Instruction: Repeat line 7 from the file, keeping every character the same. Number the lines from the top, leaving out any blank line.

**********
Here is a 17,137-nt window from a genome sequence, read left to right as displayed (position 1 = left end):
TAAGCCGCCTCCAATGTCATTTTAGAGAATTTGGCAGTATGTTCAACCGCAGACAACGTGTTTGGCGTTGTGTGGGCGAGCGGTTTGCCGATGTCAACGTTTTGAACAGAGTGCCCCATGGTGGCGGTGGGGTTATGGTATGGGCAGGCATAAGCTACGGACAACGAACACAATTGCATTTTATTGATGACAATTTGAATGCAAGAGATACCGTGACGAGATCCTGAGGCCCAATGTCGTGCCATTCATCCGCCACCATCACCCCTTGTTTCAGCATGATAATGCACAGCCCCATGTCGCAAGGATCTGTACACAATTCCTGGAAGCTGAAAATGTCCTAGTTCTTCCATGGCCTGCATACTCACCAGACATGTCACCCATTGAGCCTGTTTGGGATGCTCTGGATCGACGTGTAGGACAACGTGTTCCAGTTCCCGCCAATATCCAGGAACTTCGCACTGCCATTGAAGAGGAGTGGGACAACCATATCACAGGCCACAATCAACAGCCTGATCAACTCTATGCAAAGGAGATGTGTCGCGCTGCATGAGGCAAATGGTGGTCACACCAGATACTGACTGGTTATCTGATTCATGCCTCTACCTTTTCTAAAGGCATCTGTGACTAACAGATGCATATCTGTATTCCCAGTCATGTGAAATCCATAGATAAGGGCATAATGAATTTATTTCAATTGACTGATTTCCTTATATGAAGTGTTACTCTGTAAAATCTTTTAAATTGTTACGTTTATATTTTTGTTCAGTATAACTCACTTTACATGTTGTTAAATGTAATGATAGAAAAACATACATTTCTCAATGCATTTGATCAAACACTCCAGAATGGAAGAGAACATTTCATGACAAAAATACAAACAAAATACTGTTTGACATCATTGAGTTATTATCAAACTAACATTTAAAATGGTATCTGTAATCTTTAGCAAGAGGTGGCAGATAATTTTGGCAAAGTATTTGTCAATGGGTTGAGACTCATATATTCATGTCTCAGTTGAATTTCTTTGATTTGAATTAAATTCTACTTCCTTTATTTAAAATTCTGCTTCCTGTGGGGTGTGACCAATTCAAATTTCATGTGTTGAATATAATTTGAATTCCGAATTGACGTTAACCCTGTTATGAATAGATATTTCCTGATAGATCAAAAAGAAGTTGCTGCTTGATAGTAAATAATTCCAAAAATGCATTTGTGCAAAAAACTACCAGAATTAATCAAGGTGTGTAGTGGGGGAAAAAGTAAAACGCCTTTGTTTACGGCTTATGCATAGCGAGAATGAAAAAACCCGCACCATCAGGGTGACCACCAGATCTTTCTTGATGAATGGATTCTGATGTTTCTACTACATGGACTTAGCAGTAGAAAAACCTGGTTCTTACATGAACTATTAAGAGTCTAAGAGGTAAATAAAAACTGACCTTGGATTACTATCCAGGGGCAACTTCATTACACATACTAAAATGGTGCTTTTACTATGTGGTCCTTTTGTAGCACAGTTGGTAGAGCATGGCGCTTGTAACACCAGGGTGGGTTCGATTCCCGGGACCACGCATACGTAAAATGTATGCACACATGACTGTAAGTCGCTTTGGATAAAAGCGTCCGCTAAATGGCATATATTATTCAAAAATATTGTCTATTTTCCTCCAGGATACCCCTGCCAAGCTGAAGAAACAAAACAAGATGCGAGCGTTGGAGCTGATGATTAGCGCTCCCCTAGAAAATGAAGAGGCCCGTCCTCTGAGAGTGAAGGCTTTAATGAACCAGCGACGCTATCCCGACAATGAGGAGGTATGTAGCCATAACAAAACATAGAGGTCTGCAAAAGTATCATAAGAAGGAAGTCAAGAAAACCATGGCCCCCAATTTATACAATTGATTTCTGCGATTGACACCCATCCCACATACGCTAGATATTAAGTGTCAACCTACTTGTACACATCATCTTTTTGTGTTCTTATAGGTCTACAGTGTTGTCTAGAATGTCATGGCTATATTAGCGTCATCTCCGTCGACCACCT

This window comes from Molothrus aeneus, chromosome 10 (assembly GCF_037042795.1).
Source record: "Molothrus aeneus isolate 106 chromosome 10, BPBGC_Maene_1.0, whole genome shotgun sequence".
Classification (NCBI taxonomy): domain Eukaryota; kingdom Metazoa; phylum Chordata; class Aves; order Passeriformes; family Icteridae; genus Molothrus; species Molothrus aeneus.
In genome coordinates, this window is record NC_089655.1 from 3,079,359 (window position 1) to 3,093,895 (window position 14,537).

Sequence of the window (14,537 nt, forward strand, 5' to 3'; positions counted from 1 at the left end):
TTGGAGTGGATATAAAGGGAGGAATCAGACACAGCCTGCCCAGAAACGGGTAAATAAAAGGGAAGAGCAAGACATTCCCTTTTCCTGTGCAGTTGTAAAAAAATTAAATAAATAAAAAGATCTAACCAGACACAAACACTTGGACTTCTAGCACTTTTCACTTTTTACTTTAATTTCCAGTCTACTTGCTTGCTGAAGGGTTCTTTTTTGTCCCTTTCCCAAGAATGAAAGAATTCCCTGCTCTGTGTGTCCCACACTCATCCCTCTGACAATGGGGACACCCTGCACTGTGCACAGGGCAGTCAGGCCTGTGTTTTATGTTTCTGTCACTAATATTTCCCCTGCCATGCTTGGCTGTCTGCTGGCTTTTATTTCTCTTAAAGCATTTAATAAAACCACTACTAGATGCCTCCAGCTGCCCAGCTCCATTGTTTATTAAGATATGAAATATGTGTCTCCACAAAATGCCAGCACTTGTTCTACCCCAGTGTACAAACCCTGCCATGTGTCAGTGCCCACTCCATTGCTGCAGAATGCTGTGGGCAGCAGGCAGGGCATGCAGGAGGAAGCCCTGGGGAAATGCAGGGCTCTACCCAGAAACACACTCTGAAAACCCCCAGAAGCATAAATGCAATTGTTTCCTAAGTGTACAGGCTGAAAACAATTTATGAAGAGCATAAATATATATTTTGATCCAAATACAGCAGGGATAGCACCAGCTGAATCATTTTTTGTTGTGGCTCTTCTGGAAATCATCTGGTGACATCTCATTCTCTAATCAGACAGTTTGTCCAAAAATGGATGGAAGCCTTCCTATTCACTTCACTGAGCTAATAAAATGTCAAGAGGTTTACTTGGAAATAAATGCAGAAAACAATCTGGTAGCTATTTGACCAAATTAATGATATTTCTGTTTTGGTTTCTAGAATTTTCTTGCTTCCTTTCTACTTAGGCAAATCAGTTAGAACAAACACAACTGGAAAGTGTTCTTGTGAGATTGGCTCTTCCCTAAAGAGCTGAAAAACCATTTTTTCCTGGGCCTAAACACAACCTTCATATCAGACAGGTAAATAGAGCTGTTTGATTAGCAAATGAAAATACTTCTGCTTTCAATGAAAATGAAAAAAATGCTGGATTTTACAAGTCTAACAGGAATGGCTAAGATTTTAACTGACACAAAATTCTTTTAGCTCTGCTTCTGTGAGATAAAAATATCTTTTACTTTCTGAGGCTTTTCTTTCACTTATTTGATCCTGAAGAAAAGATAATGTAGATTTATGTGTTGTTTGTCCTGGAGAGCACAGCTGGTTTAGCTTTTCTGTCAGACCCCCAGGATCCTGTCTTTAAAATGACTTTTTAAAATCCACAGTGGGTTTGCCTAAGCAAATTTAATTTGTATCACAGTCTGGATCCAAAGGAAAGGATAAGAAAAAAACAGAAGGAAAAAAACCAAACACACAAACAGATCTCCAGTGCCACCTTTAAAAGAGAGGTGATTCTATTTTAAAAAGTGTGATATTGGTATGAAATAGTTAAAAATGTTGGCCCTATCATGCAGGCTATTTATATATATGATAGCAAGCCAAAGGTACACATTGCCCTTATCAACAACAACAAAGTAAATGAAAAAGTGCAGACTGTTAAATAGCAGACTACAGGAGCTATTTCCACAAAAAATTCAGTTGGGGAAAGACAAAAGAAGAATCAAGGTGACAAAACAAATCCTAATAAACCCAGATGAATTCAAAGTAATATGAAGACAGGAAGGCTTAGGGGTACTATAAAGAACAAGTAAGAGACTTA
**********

Sequence of the window (14,537 nt, forward strand, 5' to 3'; positions counted from 1 at the left end):